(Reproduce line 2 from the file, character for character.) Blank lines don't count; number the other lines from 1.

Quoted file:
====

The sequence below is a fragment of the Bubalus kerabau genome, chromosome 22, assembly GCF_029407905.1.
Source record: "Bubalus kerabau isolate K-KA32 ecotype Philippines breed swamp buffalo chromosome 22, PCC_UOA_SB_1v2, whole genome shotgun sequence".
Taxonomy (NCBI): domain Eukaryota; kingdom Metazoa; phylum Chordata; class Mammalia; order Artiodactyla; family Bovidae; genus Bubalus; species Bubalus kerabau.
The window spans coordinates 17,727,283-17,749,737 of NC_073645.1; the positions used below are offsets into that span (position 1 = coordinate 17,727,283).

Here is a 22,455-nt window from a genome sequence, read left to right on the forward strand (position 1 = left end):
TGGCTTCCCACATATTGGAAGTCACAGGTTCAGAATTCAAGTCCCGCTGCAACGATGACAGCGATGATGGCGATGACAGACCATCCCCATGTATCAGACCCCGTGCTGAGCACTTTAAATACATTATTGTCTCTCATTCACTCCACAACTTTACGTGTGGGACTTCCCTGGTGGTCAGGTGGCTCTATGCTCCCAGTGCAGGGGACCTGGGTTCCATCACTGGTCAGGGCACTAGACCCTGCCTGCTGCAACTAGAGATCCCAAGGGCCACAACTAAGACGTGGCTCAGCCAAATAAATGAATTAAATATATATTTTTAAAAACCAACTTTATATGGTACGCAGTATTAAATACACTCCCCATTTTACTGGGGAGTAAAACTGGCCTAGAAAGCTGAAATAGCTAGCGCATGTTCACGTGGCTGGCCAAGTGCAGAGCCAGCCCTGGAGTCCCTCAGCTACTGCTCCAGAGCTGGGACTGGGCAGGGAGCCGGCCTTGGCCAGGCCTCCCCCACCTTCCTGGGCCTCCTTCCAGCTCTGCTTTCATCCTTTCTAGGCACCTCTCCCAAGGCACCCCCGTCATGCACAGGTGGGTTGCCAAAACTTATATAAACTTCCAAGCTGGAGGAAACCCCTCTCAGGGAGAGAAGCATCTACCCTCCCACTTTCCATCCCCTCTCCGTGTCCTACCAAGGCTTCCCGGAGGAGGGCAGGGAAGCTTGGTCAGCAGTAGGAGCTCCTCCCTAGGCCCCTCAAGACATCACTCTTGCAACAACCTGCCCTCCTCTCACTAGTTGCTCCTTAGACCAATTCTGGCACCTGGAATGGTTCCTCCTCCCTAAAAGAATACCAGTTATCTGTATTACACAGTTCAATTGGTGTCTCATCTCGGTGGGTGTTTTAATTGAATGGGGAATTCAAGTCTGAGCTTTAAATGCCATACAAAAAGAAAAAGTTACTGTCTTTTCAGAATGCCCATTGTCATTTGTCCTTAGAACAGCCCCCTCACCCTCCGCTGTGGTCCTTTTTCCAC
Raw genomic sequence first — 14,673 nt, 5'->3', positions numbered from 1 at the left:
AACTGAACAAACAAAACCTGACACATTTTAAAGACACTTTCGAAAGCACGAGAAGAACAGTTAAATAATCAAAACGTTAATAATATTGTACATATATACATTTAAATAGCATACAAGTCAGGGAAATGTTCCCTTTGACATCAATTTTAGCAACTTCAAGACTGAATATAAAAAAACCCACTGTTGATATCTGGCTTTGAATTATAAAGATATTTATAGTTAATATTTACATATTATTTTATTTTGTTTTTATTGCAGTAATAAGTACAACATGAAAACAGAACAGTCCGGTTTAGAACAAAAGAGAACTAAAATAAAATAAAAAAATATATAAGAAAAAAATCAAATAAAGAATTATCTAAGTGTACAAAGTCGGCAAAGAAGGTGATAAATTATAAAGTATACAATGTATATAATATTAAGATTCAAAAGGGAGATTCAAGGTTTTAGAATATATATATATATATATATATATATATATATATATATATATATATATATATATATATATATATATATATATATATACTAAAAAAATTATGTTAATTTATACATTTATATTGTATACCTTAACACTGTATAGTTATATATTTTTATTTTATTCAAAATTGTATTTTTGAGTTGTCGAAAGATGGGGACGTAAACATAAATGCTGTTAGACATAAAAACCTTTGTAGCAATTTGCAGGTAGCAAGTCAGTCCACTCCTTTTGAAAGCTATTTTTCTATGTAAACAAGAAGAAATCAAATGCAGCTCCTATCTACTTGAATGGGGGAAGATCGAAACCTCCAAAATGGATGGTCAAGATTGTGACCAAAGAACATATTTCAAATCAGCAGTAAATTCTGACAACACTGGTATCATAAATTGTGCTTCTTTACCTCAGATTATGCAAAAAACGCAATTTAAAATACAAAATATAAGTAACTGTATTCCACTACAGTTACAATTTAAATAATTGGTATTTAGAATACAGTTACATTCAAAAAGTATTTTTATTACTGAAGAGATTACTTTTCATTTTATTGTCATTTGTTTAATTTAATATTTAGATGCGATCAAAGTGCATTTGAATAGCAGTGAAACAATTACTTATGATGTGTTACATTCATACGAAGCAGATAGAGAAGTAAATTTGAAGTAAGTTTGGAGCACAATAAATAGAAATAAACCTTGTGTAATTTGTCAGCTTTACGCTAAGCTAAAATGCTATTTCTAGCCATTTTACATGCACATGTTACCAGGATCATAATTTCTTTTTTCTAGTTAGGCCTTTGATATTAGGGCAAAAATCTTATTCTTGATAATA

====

Source record: "Bubalus kerabau isolate K-KA32 ecotype Philippines breed swamp buffalo chromosome 22, PCC_UOA_SB_1v2, whole genome shotgun sequence".